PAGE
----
fallacious to claim I am exhibiting faith when I sit in a chair in the same sense a religious person does when they believe their God will give them eternal life if they "have faith." They are not
the same." --R. Shumaker

Just: "...my eternal salvation is based on the fact of his virgin birth, perfect, sinless life, sacrificial death and resurrection.">>

You have to appeal to faith for these beliefs because you cannot, remotely, establish any of these things as actually having occurred. You can barely establish that Jesus even existed never mind any details of his life.

cont...

Posted by: fayfreethinker

December 4, 2012 at 10:24 a.m. ( | suggest removal )

JustanArk: "[Jesus] life and sacrificial death as well as his resurrection are the some of the most proven facts in history.">>

No, that's not remotely true. No one contemporary with Jesus wrote a word about him and standard mainstream Christian scholarship acknowledges that the gospels are anonymous stories written decades to a century after Jesus by people who never met him.

Just: "So my faith is not in what I hope will happen,">>

Of course it is.

Just: "the prophecies his life, death and resurrection fulfilled.">>

Not one of which can be shown to be true. Try one and see. You can win $100: http://fayfreethinkers.com/tracts/bib...

Just: "Faith in atheism requires much more 'faith">>

It doesn't require faith to not believe a teapot is in space orbiting the sun, and it doesn't require faith to not believe in the faith stories people pass around about their gods.
http://en.wikipedia.org/wiki/Russell'...

Just: "choose a representative who believes the Bible to be the inerrant word of God.">>

If a person thinks the Bible is inerrant, they are necessarily and profoundly uninformed about the Bible. See about 130 examples of Bible errors explained in a book by a local author:

"The Perfect Mirror? The Question of Bible Perfection"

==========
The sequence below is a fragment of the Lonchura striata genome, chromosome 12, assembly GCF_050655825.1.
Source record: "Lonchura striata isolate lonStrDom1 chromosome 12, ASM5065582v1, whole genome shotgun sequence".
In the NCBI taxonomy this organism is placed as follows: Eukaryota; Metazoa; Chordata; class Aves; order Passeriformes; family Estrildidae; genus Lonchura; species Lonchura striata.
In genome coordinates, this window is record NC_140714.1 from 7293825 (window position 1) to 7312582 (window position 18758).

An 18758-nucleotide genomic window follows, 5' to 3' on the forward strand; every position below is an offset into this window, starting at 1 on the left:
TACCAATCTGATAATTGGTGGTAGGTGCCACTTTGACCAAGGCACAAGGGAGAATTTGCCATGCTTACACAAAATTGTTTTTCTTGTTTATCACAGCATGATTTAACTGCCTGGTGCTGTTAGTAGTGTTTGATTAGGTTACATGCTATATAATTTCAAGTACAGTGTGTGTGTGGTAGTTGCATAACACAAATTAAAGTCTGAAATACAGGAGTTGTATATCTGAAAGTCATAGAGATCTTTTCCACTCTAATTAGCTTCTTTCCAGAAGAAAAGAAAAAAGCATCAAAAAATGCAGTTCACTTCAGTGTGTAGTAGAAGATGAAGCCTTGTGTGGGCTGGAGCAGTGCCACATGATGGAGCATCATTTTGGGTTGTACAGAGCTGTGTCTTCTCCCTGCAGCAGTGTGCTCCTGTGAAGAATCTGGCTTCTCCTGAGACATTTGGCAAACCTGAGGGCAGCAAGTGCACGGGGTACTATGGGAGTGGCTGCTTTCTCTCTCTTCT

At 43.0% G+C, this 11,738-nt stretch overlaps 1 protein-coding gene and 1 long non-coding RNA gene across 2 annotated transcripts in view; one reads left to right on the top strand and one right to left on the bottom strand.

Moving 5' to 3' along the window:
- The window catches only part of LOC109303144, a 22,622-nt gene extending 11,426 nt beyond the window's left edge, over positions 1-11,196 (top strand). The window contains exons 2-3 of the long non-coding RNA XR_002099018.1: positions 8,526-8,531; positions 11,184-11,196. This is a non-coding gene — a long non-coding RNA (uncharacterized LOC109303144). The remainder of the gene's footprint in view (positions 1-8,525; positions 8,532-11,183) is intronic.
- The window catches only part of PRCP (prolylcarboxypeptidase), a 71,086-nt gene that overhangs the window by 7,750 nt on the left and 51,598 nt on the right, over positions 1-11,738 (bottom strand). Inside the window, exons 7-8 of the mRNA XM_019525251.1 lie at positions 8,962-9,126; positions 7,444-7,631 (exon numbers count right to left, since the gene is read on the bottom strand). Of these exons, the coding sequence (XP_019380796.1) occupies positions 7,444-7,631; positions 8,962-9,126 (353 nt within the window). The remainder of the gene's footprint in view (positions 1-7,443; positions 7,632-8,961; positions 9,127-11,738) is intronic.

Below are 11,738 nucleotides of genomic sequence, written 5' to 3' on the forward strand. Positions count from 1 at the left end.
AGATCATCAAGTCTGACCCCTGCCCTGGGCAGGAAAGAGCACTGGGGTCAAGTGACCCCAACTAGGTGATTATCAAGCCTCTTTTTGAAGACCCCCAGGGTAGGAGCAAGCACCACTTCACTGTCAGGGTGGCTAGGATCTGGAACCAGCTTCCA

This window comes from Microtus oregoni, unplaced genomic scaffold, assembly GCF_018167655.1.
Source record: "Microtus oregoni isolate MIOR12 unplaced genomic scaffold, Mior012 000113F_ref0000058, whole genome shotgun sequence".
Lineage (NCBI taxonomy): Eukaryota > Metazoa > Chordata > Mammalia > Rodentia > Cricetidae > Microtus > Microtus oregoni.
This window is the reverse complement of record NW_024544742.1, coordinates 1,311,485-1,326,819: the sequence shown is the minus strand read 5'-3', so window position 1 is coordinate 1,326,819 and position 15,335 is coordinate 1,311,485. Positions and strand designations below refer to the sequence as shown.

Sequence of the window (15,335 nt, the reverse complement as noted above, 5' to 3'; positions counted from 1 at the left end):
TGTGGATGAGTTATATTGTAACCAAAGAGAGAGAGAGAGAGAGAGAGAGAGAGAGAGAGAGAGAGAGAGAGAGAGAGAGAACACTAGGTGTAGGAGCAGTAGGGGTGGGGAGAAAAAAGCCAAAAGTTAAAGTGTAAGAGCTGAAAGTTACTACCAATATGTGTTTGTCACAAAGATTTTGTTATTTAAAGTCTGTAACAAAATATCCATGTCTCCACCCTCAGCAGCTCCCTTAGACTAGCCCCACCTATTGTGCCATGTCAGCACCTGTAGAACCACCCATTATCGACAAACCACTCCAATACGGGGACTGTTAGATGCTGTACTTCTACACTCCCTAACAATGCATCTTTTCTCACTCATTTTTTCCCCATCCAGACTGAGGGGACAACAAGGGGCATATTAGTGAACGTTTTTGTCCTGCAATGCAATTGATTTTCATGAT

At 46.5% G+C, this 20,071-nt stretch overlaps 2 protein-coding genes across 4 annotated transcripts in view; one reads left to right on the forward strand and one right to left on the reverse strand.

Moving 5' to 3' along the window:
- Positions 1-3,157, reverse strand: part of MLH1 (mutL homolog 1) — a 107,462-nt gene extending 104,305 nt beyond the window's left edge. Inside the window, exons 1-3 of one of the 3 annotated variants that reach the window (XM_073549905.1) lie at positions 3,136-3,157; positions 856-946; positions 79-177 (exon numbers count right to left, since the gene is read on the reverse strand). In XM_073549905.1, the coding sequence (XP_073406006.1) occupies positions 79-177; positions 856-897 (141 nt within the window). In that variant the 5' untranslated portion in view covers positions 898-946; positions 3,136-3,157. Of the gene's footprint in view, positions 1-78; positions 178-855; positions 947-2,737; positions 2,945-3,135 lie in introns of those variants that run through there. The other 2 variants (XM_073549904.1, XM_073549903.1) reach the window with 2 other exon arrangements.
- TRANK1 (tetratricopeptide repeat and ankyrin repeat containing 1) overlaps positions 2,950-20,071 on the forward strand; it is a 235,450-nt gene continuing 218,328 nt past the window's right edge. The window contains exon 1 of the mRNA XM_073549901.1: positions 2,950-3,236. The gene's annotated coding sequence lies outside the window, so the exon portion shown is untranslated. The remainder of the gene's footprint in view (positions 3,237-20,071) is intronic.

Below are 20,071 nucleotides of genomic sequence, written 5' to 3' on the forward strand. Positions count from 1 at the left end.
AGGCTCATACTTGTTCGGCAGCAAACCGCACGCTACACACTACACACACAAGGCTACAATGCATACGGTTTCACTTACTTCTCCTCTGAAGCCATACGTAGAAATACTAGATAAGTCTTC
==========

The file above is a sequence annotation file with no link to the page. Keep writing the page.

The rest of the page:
http://fayfreethinkers.com/ourbooks/m...

Standard Christian scholarship that's been known for over 100 years. It's also available at Hastings, in Fayetteville (local author section).

As one pastor put it:

"Anyone who believes today in the year 2000 that the bible is “reliable” and “infallible,” without error or contradiction, is approaching insanity."
--William Edelen. Active ordained Presbyterian and Congregational minister for 30 years. Adjunct professor of Religious Studies and Anthropology

D.
-------------
"Few intelligent Christians can still hold to the idea that the Bible is an infallible Book, that it contains no linguistic errors, no historical discrepancies, no antiquated scientific assumptions, not even bad ethical standards. Historical investigation and literary criticism have taken the magic out of the Bible and have made it a composite human book, written by many hands in different ages. The existence of thousands of variations of texts makes it impossible to hold the doctrine of a book verbally infallible. Some might claim for the original copies of the Bible an infallible character, but this view only begs the question and makes such Christian apologetics more ridiculous in the eyes of the sincere man."
--Elmer Homrighausen, former Dean of Princeton Theological Seminary. Christianity in America, p. 121, N.Y. Abbingdon Press (1936)

Posted by: fayfreethinker

December 4, 2012 at 10:28 a.m. ( | suggest removal )